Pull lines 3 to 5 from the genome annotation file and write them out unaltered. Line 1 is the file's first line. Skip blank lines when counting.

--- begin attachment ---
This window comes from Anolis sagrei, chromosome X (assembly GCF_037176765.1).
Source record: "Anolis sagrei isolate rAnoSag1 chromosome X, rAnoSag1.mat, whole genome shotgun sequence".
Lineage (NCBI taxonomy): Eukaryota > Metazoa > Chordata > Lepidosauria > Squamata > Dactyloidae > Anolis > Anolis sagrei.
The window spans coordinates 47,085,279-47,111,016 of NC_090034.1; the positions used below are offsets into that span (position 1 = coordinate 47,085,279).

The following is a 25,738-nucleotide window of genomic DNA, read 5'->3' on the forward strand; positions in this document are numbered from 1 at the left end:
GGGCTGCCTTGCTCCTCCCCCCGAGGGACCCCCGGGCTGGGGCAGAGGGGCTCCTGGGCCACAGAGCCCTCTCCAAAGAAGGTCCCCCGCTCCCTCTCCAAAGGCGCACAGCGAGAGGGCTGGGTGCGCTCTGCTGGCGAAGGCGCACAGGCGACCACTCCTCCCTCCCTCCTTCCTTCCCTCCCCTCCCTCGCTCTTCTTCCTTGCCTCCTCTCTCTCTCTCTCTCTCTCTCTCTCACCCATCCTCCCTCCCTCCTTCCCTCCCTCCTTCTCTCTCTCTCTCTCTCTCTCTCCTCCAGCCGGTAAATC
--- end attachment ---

Lineage (NCBI taxonomy): Eukaryota > Metazoa > Chordata > Lepidosauria > Squamata > Dactyloidae > Anolis > Anolis sagrei.
The window spans coordinates 47,085,279-47,111,016 of NC_090034.1; the positions used below are offsets into that span (position 1 = coordinate 47,085,279).

The following is a 25,738-nucleotide window of genomic DNA, read 5'->3' on the forward strand; positions in this document are numbered from 1 at the left end: